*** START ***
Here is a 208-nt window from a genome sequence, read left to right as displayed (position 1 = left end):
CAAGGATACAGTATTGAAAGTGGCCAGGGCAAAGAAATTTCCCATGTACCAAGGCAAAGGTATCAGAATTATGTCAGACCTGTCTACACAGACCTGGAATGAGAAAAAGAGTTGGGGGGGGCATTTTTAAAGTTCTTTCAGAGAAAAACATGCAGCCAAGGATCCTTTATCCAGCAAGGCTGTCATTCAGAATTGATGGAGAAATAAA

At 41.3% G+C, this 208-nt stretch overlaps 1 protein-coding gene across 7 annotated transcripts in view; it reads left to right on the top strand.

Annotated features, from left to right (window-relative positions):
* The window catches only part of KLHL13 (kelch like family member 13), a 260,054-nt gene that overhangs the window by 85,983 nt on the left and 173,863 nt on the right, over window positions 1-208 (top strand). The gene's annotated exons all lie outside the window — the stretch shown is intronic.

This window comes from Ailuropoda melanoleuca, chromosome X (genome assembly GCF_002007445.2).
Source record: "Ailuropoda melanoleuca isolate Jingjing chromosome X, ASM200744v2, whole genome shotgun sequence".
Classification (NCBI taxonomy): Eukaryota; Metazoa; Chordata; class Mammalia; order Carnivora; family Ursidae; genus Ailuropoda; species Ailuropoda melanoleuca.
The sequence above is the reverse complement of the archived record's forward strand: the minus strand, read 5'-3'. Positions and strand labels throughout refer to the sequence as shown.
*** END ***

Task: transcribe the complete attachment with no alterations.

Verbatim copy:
Here is a 208-nt window from a genome sequence, read left to right as displayed (position 1 = left end):
CAAGGATACAGTATTGAAAGTGGCCAGGGCAAAGAAATTTCCCATGTACCAAGGCAAAGGTATCAGAATTATGTCAGACCTGTCTACACAGACCTGGAATGAGAAAAAGAGTTGGGGGGGGCATTTTTAAAGTTCTTTCAGAGAAAAACATGCAGCCAAGGATCCTTTATCCAGCAAGGCTGTCATTCAGAATTGATGGAGAAATAAA

At 41.3% G+C, this 208-nt stretch overlaps 1 protein-coding gene across 7 annotated transcripts in view; it reads left to right on the top strand.

Annotated features, from left to right (window-relative positions):
* The window catches only part of KLHL13 (kelch like family member 13), a 260,054-nt gene that overhangs the window by 85,983 nt on the left and 173,863 nt on the right, over window positions 1-208 (top strand). The gene's annotated exons all lie outside the window — the stretch shown is intronic.

This window comes from Ailuropoda melanoleuca, chromosome X (genome assembly GCF_002007445.2).
Source record: "Ailuropoda melanoleuca isolate Jingjing chromosome X, ASM200744v2, whole genome shotgun sequence".
Classification (NCBI taxonomy): Eukaryota; Metazoa; Chordata; class Mammalia; order Carnivora; family Ursidae; genus Ailuropoda; species Ailuropoda melanoleuca.
The sequence above is the reverse complement of the archived record's forward strand: the minus strand, read 5'-3'. Positions and strand labels throughout refer to the sequence as shown.